Even the rich and famous fall victim to the investing biases the rest of us have – MarketWatch

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Whatever worries you about the stock market is not what a year from now you’ll wish you had worried about. It’s the unexpected that sabotages investors. Today’s concern is already factored into prices.
The occasion to mention this is the World Economic Forum in Davos, Switzerland, which occurred earlier this month. In conjunction with this year’s event, the WEF — as it does each year — compiled a report on extreme global risks, based on interviews and surveys with hundreds of thought leaders in governments, international organizations, scientific experts, the news media and more.
Almost without fail, the risks that are considered most urgent reflect what has already happened. It seems the world’s best and brightest almost always are fighting yesterday’s battles.
Take last year’s report, issued in January 2023. The No. 1 risk for impact and severity over the subsequent two-year horizon was “cost of living crisis.” It’s easy to understand why: inflation. CPI inflation in the U.S., for example, rose at an 8.0% over the 12 months leading up to that report, the highest calendar-year rate in over 40 years. This came on the heels of the immediately preceding 12-month period in which U.S. inflation rose 4.7%, itself the highest annual rate in more than three decades.
Global thought leaders suddenly realized that higher inflation wasn’t transitory and they elevated cost-of-living crisis to the top of their concerns about the future — higher even than war, starvation, political polarization or any of the myriad potential risks that could derail financial markets.
Ironically, this concern about inflation came near the point at which inflation was at its worst. It would have been far more helpful for the global thought leaders to have elevated inflation’s risk in the report from a year or two prior. But inflation didn’t even make the top 10 in the January 2022 report.
I’ve often used the occasion of these annual Davos forums to write about this “close the barn door after the horses have left” tendency. Other examples from past Davos forums include:
I don’t mean to pick on the WEF, other than to point out that even the rich and famous are subject to the same behavioral tendencies as the rest of us. Psychologists refer to this universal tendency as “recency bias,” where we give more importance to the recent past than to what occurred many years ago.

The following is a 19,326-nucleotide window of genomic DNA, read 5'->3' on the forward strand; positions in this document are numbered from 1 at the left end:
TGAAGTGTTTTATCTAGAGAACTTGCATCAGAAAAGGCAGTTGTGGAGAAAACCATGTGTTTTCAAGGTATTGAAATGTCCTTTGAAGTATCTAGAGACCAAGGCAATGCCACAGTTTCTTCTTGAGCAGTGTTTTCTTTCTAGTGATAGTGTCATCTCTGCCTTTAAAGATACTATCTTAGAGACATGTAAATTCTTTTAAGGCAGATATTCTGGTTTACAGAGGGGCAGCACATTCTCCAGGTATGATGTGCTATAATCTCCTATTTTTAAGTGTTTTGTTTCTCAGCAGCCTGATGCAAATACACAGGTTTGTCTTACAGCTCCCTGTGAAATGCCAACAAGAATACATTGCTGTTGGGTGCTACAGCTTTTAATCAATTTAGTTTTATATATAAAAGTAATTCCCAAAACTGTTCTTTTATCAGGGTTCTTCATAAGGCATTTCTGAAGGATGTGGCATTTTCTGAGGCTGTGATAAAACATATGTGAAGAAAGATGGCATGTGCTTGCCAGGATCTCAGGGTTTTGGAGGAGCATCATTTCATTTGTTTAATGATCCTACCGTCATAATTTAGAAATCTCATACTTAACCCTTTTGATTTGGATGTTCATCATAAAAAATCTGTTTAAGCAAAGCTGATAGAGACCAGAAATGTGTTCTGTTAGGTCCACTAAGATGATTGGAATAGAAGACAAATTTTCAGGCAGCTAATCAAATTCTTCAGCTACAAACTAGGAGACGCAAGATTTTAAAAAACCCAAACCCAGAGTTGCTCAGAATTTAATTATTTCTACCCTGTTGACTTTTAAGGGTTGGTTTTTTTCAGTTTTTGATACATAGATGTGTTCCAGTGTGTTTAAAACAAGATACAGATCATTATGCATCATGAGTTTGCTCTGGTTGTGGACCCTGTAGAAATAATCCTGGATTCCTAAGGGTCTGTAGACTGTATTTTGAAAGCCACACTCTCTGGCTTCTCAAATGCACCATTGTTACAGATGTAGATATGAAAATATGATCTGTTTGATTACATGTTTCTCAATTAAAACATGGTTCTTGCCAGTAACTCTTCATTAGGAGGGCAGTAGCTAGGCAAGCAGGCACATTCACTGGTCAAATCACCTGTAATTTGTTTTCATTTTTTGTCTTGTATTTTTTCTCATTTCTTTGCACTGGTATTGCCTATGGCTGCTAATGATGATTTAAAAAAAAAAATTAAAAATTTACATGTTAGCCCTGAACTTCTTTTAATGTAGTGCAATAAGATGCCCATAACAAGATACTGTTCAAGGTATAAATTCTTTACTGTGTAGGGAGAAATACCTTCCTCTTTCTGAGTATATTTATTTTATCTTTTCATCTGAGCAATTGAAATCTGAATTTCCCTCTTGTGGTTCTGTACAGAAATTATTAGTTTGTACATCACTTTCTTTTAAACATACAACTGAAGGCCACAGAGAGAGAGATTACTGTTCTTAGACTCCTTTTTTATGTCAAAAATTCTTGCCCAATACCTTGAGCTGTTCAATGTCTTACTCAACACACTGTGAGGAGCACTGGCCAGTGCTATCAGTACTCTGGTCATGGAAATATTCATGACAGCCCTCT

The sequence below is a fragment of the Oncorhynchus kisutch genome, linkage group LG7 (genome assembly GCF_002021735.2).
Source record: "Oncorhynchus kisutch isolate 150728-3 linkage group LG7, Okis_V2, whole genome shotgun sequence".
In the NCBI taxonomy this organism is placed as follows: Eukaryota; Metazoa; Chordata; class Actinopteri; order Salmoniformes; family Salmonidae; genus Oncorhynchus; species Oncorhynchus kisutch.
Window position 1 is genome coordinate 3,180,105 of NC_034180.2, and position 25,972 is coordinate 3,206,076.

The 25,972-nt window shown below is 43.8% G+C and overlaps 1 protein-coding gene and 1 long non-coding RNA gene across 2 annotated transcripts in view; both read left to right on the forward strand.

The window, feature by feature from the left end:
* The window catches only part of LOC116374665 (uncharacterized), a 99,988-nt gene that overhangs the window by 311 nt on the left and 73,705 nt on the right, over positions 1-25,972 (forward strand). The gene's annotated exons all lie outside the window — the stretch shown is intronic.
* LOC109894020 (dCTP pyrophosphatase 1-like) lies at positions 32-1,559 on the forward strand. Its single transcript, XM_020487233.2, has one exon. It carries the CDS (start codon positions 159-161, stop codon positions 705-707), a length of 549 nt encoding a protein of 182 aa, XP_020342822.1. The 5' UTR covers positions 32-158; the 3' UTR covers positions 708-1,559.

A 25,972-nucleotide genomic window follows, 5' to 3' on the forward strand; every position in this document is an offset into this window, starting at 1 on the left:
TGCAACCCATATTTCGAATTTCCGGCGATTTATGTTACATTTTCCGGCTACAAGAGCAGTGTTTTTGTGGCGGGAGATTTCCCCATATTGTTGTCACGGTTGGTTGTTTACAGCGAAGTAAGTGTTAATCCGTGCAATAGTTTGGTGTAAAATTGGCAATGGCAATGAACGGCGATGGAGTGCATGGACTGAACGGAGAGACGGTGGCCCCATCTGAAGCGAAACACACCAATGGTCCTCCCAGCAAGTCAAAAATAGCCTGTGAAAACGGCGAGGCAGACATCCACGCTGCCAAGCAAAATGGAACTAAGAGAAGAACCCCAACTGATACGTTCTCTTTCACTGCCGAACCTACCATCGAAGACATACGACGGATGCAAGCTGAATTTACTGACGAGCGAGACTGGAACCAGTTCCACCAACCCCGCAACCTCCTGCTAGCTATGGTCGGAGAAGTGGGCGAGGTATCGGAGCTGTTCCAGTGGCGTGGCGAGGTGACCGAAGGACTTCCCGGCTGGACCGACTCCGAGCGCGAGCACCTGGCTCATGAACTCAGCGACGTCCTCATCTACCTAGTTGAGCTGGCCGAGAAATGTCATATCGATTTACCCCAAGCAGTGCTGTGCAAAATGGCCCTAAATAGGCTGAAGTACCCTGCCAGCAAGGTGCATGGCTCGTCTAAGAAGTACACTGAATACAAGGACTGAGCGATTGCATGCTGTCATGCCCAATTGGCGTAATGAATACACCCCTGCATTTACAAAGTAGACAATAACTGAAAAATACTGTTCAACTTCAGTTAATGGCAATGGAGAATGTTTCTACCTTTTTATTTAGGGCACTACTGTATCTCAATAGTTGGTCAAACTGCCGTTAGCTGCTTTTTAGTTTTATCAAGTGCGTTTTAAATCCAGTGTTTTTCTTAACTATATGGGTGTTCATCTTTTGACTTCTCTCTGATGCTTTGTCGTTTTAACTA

Overcoming recency bias requires us to be better students of history. Your default assumption should be that something that happened a century ago is just as likely to occur again as something that happened last year. That isn’t always the case, but it is a far better assumption than believing that “this time is different” — the four most dangerous words on Wall Street.
The challenge all of us face is that the stock market’s direction over this coming year will be a function of whether things turn out better or worse than currently expected. By definition, that means we don’t know. What we do know is already incorporated into prices.
That already poses a big challenge, but there’s more: Because the markets react almost immediately when the unexpected happens, you or I will be a day late and a dollar short with our reactions. So our financial plan must be laid out in advance. If not, then we’ll constantly be in reactive mode, buying high and selling low — a surefire recipe for losing.
The late Amos Tversky, the Stanford University psychologist who helped to discover recency bias, once said: “It’s frightening to think that you might not know something, but more frightening to think that, by and large, the world is run by people who have faith that they know exactly what’s going on.”
Mark Hulbert is a regular contributor to MarketWatch. His Hulbert Ratings tracks investment newsletters that pay a flat fee to be audited. He can be reached at mark@hulbertratings.com
More: AI-powered misinformation is the world’s biggest short-term threat, Davos report says
Also read: The growing risk of global disorder
Equities would have to decline significantly to get in sync

Mark Hulbert is a columnist for MarketWatch. His Hulbert Ratings service tracks investment newsletters that pay a flat fee to be audited.
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